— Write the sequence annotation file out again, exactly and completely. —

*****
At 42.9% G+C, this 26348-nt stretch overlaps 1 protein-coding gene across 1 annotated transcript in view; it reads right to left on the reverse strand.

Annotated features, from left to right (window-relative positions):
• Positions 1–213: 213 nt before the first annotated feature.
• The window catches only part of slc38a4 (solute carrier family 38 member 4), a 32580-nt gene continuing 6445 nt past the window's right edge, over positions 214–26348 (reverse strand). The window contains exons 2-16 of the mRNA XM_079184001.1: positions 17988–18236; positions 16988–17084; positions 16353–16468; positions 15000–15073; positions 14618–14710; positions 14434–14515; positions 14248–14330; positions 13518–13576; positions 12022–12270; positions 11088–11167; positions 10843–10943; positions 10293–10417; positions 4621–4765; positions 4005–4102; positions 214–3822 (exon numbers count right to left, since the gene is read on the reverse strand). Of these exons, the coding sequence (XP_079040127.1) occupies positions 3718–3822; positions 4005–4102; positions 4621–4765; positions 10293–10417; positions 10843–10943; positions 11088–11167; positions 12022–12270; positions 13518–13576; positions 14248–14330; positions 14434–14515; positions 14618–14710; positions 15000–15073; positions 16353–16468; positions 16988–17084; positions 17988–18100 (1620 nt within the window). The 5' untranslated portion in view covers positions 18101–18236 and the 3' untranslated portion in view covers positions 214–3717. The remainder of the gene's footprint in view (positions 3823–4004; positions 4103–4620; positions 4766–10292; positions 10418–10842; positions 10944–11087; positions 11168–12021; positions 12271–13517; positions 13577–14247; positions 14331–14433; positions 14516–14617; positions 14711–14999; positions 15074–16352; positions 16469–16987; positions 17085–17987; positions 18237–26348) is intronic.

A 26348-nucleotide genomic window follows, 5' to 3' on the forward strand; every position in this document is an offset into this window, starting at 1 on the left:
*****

At 42.9% G+C, this 26348-nt stretch overlaps 1 protein-coding gene across 1 annotated transcript in view; it reads right to left on the reverse strand.

Annotated features, from left to right (window-relative positions):
• Positions 1–213: 213 nt before the first annotated feature.
• The window catches only part of slc38a4 (solute carrier family 38 member 4), a 32580-nt gene continuing 6445 nt past the window's right edge, over positions 214–26348 (reverse strand). The window contains exons 2-16 of the mRNA XM_079184001.1: positions 17988–18236; positions 16988–17084; positions 16353–16468; positions 15000–15073; positions 14618–14710; positions 14434–14515; positions 14248–14330; positions 13518–13576; positions 12022–12270; positions 11088–11167; positions 10843–10943; positions 10293–10417; positions 4621–4765; positions 4005–4102; positions 214–3822 (exon numbers count right to left, since the gene is read on the reverse strand). Of these exons, the coding sequence (XP_079040127.1) occupies positions 3718–3822; positions 4005–4102; positions 4621–4765; positions 10293–10417; positions 10843–10943; positions 11088–11167; positions 12022–12270; positions 13518–13576; positions 14248–14330; positions 14434–14515; positions 14618–14710; positions 15000–15073; positions 16353–16468; positions 16988–17084; positions 17988–18100 (1620 nt within the window). The 5' untranslated portion in view covers positions 18101–18236 and the 3' untranslated portion in view covers positions 214–3717. The remainder of the gene's footprint in view (positions 3823–4004; positions 4103–4620; positions 4766–10292; positions 10418–10842; positions 10944–11087; positions 11168–12021; positions 12271–13517; positions 13577–14247; positions 14331–14433; positions 14516–14617; positions 14711–14999; positions 15074–16352; positions 16469–16987; positions 17085–17987; positions 18237–26348) is intronic.

A 26348-nucleotide genomic window follows, 5' to 3' on the forward strand; every position in this document is an offset into this window, starting at 1 on the left: